How much does a solar inverter cost?
Ashburn, VA

How much does a solar inverter cost?

Ashburn, VA

How much does a solar inverter cost?

$1,500 – $3,000average installed cost

Get free estimates for your project or view our cost guide below:

$1,500 – $3,000 average installed cost

Get free estimates for your project or view our cost guide below:
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Tara Farmer
Written by
Tara Farmer
Edited by
Sarah Noel
Fact-checked by
Kristen Cramer

Average solar inverter cost

A solar inverter costs $1,500 to $3,000 total on average for a medium-sized solar-panel system installation. Solar inverter prices depend on the size and whether it's a string inverter, microinverter, or hybrid model. String inverter systems cost less up front, but systems using microinverters last longer.

Average solar inverter cost - Chart
Average solar inverter cost - Chart
Average solar inverter cost
National Average Cost $2,300
Minimum Cost $900
Maximum Cost $5,000+
Average Range $1,500 to $3,000

  • Solar inverter cost typically makes up 6% to 9% of your total solar system cost.

  • The average cost to install solar panels is $10,600 to $26,500 total (after tax credits), including the inverter.

  • A solar battery storage system costs $5,600 to $11,200 installed (after tax credits) and may require a separate inverter if it doesn't have one built in.

What is a solar inverter, and what does it do?

A solar inverter is an essential part of a solar-panel system. The inverter turns the direct current (DC) electricity generated by solar panels into the alternating current (AC) electricity needed for most appliances and home electrical needs.

Depending on the type, contractors install inverters directly on the backside of the solar panel, on the side of the house, on the roof, or inside a garage.

A solar inverter mounted on a home's exterior wall
A solar inverter mounted on a home's exterior wall
Get free estimates from solar panel installers near you.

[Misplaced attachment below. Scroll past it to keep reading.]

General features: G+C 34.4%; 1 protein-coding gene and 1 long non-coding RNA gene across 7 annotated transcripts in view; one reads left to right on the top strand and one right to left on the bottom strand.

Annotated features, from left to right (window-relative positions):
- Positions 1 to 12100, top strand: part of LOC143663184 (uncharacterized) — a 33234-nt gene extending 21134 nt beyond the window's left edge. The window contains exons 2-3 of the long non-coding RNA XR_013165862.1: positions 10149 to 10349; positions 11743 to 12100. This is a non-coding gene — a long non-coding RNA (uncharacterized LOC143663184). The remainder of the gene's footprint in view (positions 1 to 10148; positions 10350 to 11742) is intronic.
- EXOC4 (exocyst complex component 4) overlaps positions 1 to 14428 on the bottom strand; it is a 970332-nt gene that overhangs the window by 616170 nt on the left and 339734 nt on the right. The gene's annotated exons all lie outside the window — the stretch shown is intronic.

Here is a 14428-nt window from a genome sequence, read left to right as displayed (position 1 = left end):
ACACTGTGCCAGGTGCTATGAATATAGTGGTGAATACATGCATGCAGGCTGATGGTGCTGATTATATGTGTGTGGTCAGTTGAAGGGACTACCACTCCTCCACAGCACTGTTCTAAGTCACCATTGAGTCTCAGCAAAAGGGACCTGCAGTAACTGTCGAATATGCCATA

Solar panel inverter cost factors

Factors that affect solar inverter costs include:

  • System size – Your inverter's input-wattage rating should be close to your solar panel system's output rating. U.S. residential solar panel systems typically fall in the 5 kilowatt range.

  • Efficiency – The industry standard for peak efficiency is 97%. More efficient models often cost more.

  • Power optimizer – Adding a power optimizer costs $50 to $150+ per panel but improves string inverter performance if one panel receives more shade than the others.

  • Grid-tied vs. off-grid – Most grid-tied systems cost less than off-grid systems since an off-grid solar system requires batteries to stock the energy.

  • Government incentives – Homeowners can save up to 30% with the federal residential solar energy tax credit when installing the inverter with a solar photovoltaic (PV) system.

  • DIY vs. professional install – Installing an inverter yourself saves on installation labor. However, the cost of the inverter may be higher since solar contractors often get bulk discounts on these components.

  • Warranty – Most string inverters have a warranty of 5 to 10 years, while microinverters often carry warranties up to 25 years. Some companies offer an extended warranty for an extra cost.

Types of solar inverters

The two most common inverters are string inverters and microinverters. String inverters install easily and connect several panels together, but one panel's failure affects the whole circuit. Microinverters connect to just one panel each and run independently, so they can cost more initially but perform better.

Benefits and drawbacks of each solar inverter type
Inverter type Pros Cons
String inverter
(central inverter)
  • Affordable
  • Easy to replace
  • One inverter connected to multiple panels
  • Shorter warranty
  • Not ideal for shady areas
  • Whole-system failure if the inverter breaks
  • Better performance than string inverter
  • Longer warranty
  • Easier to add panels later
  • Costs 15% to 25% more than string inverter system
  • System still functional if one panel fails
String inverter with power optimizer
  • Improves string inverter performance
  • May allow for solar battery installation